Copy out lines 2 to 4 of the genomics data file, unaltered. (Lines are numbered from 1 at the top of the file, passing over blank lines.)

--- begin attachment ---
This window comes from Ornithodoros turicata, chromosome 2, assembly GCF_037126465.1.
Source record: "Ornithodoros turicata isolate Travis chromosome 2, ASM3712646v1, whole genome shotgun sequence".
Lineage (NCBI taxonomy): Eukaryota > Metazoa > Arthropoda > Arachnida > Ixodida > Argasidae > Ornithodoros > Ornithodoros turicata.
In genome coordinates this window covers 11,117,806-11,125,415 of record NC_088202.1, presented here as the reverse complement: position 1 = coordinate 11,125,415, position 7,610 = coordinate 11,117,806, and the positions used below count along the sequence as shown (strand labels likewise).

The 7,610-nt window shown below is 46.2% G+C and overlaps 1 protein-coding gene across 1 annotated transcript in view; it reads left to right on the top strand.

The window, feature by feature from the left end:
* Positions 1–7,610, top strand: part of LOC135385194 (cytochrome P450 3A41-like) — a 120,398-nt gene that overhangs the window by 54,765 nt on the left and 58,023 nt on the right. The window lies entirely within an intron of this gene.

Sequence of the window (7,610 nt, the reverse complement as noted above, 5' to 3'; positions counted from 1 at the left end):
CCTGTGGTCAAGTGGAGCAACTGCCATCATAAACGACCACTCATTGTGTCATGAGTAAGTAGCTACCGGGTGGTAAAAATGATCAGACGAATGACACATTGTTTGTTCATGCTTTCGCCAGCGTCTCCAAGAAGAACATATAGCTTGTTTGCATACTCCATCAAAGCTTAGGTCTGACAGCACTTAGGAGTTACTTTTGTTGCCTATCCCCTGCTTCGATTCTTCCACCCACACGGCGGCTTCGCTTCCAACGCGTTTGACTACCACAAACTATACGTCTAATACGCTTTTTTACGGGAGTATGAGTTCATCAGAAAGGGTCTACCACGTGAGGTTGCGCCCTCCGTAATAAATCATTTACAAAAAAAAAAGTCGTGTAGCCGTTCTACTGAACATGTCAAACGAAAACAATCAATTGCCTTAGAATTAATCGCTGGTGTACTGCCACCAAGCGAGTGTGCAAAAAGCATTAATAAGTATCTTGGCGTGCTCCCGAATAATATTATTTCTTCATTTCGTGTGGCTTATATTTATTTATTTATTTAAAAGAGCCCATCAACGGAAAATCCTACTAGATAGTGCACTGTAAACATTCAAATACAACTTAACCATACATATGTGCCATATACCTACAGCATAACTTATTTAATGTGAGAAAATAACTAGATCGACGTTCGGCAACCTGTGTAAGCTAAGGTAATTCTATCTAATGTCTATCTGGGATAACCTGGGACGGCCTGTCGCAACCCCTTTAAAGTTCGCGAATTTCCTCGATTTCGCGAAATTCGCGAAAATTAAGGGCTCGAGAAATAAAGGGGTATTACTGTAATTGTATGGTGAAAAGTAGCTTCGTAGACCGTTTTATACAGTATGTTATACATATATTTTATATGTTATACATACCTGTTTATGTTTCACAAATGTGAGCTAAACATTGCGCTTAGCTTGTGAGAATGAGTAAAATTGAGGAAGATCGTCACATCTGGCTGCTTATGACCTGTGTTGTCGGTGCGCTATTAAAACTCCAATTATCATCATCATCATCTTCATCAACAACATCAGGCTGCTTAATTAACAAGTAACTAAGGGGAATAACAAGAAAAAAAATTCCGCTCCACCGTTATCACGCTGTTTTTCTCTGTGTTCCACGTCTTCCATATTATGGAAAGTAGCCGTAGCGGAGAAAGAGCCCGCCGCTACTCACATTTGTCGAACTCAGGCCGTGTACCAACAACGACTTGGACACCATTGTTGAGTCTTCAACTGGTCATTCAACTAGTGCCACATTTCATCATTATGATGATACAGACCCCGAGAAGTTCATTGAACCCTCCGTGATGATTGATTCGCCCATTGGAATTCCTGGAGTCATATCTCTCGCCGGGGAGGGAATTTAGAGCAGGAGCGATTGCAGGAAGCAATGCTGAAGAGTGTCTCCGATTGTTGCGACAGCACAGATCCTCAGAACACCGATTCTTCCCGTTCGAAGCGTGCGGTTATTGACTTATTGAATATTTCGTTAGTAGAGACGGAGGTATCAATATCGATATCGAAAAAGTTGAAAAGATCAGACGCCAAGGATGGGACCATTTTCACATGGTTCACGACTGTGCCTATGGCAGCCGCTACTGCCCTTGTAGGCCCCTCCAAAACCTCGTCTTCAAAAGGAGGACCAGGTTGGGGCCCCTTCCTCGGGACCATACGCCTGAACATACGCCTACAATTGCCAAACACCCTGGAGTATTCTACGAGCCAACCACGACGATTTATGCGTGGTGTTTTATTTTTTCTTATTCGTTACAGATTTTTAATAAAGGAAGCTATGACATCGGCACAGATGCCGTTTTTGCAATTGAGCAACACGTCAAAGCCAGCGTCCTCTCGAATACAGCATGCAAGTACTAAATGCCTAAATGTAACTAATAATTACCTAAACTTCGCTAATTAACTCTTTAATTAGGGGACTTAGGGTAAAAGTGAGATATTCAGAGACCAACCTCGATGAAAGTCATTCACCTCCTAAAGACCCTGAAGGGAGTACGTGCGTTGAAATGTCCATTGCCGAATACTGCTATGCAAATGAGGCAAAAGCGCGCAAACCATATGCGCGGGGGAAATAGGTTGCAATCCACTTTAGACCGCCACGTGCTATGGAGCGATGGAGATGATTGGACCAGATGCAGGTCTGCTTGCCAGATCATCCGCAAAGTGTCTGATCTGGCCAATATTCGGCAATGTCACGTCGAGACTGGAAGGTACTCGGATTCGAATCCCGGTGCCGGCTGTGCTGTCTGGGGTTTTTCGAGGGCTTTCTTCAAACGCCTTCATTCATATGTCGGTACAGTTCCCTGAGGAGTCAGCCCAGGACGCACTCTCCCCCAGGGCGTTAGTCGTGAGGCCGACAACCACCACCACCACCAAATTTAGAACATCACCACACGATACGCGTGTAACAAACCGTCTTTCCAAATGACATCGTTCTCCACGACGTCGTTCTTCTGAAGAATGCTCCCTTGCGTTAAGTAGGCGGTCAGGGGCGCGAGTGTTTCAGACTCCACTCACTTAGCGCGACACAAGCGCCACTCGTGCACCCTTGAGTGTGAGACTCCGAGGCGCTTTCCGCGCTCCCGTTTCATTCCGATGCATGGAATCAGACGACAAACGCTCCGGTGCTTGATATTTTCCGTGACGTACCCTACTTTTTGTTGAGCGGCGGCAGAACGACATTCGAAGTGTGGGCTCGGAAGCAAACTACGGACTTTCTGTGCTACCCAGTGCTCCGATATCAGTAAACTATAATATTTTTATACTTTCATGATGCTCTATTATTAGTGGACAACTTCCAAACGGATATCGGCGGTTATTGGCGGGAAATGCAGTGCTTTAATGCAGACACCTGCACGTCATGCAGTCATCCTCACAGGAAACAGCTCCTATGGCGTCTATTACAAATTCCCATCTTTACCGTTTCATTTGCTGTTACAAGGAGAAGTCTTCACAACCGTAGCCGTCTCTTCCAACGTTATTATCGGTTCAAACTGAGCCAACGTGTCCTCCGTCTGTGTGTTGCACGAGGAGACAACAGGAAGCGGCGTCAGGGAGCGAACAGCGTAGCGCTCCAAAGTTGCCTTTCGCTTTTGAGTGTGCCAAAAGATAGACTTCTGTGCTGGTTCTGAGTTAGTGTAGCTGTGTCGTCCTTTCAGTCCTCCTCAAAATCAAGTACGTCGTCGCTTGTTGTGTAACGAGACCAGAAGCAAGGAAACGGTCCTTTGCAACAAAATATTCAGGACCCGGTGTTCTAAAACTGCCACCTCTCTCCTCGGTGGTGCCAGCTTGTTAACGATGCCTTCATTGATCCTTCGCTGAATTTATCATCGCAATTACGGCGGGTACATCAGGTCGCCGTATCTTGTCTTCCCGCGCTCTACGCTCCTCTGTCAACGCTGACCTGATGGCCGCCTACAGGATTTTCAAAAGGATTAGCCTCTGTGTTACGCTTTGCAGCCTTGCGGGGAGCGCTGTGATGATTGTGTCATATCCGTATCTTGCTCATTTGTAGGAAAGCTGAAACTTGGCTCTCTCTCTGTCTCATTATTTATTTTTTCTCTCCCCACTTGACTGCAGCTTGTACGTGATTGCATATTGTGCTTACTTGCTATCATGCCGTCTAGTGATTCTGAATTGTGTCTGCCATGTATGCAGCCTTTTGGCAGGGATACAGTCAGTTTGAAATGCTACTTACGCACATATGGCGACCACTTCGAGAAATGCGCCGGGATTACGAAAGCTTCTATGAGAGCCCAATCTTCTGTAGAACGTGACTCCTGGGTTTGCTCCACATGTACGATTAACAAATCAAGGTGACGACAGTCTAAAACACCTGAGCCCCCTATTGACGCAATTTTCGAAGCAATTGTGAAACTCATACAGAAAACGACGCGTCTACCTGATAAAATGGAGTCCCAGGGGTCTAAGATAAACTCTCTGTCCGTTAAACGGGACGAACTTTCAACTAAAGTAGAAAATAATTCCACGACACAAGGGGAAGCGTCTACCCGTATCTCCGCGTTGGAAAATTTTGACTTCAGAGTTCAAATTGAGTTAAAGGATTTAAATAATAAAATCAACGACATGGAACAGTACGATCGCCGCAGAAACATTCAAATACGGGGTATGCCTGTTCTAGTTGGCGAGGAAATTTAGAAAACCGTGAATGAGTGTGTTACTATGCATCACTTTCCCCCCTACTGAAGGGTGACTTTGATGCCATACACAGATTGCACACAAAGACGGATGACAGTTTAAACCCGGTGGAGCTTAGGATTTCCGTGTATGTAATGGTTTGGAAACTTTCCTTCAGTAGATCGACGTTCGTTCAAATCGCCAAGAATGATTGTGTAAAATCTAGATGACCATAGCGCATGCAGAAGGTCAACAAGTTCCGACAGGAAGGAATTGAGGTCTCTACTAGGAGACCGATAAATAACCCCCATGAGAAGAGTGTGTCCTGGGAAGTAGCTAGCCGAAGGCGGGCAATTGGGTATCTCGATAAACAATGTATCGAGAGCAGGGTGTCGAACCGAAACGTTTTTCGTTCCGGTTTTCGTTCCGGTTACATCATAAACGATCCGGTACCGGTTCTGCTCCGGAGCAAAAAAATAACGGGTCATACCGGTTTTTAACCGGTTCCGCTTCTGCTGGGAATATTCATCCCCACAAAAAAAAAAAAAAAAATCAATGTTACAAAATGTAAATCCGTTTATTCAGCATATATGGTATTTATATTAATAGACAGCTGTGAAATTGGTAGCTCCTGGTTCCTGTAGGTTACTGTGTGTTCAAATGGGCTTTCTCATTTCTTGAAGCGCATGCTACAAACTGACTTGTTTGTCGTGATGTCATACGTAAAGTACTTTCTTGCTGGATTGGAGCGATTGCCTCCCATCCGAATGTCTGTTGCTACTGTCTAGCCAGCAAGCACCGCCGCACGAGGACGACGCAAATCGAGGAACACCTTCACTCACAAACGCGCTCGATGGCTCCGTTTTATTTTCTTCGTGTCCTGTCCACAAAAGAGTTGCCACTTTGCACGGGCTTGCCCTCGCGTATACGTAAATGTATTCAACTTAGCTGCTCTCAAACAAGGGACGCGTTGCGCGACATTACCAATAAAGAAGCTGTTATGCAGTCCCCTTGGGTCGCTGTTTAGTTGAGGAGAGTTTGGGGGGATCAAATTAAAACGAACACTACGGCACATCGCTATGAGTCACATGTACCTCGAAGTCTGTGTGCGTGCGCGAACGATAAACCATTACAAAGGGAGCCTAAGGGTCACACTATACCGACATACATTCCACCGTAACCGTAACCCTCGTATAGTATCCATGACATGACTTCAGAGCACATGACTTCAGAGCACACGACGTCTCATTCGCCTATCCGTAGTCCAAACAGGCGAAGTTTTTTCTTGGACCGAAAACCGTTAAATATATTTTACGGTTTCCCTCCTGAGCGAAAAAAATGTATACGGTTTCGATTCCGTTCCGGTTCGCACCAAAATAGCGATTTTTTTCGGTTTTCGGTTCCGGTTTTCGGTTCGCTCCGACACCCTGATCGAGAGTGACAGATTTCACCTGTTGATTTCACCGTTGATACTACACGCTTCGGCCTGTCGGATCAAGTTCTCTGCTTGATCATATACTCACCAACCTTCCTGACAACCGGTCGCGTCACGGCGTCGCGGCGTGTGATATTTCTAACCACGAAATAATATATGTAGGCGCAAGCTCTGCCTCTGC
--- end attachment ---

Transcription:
Source record: "Ornithodoros turicata isolate Travis chromosome 2, ASM3712646v1, whole genome shotgun sequence".
Lineage (NCBI taxonomy): Eukaryota > Metazoa > Arthropoda > Arachnida > Ixodida > Argasidae > Ornithodoros > Ornithodoros turicata.
In genome coordinates this window covers 11,117,806-11,125,415 of record NC_088202.1, presented here as the reverse complement: position 1 = coordinate 11,125,415, position 7,610 = coordinate 11,117,806, and the positions used below count along the sequence as shown (strand labels likewise).